R. Maclin & J. Shavlik (1996).
Creating Advice-Taking Reinforcement Learners. Machine Learning, 22, pp. 251-281.
This publication is available remotely and available in postscript.
Learning from reinforcements is a promising approach for creating intelligent agents. However, reinforcement learning usually requires a large number of training episodes. We present and evaluate a design that addresses this shortcoming by allowing a connectionist Q-learner to accept advice given, at any time and in a natural manner, by an external observer. In our approach, the advice-giver watches the learner and occasionally makes suggestions, expressed as instructions in a simple imperative programming language. Based on techniques from knowledge-based neural networks, we insert these programs directly into the agent's utility function. Subsequent reinforcement learning further integrates and refines the advice. We present empirical evidence that investigates several aspects of our approach and show that, given good advice, a learner can achieve statistically significant gains in expected reward. A second experiment shows that advice improves the expected reward regardless of the stage of training at which it is given, while another study demonstrates that subsequent advice can result in further gains in reward. Finally, we present experimental results that indicate our method is more powerful than a naive technique for making use of advice.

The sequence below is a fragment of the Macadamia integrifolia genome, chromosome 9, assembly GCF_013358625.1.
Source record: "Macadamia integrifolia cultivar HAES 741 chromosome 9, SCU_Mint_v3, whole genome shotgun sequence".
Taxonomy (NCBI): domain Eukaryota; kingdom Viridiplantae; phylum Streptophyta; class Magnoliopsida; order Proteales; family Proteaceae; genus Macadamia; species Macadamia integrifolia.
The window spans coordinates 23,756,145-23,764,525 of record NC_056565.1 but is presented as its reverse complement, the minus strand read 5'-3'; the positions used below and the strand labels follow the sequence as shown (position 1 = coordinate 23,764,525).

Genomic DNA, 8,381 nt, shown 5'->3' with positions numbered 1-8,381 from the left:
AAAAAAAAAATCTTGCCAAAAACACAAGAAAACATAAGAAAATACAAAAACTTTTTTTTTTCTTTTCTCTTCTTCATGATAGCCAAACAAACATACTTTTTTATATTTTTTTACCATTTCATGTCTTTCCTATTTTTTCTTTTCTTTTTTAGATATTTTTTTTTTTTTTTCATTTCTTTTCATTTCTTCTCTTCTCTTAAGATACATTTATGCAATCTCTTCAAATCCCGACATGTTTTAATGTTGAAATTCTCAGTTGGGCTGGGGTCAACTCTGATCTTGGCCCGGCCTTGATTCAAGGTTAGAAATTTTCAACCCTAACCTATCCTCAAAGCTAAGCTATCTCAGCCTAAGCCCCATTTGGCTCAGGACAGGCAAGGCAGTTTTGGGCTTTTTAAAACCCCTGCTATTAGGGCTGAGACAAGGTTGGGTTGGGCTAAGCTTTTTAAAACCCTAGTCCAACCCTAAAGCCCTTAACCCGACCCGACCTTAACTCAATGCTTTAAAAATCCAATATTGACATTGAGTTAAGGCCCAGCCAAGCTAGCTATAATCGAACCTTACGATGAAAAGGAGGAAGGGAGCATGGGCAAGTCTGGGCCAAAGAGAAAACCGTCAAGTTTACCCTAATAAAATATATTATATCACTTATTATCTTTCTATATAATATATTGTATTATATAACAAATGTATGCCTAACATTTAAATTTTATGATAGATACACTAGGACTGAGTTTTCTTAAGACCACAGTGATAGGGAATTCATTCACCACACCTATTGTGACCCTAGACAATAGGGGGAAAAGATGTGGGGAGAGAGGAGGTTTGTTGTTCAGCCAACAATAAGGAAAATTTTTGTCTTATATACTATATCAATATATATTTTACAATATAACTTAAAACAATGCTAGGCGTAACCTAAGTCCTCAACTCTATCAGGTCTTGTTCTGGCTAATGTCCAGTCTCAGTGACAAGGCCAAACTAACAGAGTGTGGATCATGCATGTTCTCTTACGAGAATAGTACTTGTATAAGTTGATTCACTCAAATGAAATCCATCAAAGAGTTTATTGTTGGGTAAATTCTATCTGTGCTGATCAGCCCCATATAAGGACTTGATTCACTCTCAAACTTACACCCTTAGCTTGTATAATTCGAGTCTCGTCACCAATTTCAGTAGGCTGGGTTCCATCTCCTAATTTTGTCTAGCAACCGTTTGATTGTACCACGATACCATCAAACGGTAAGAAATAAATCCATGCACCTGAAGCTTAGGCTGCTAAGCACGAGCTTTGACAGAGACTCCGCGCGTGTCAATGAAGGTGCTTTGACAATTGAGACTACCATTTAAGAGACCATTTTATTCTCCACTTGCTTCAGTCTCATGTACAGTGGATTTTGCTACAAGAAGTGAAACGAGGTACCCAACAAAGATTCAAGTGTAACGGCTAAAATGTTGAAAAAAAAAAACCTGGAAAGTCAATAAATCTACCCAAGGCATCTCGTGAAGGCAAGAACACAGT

Computer Sciences Department
College of Letters and Science
University of Wisconsin - Madison
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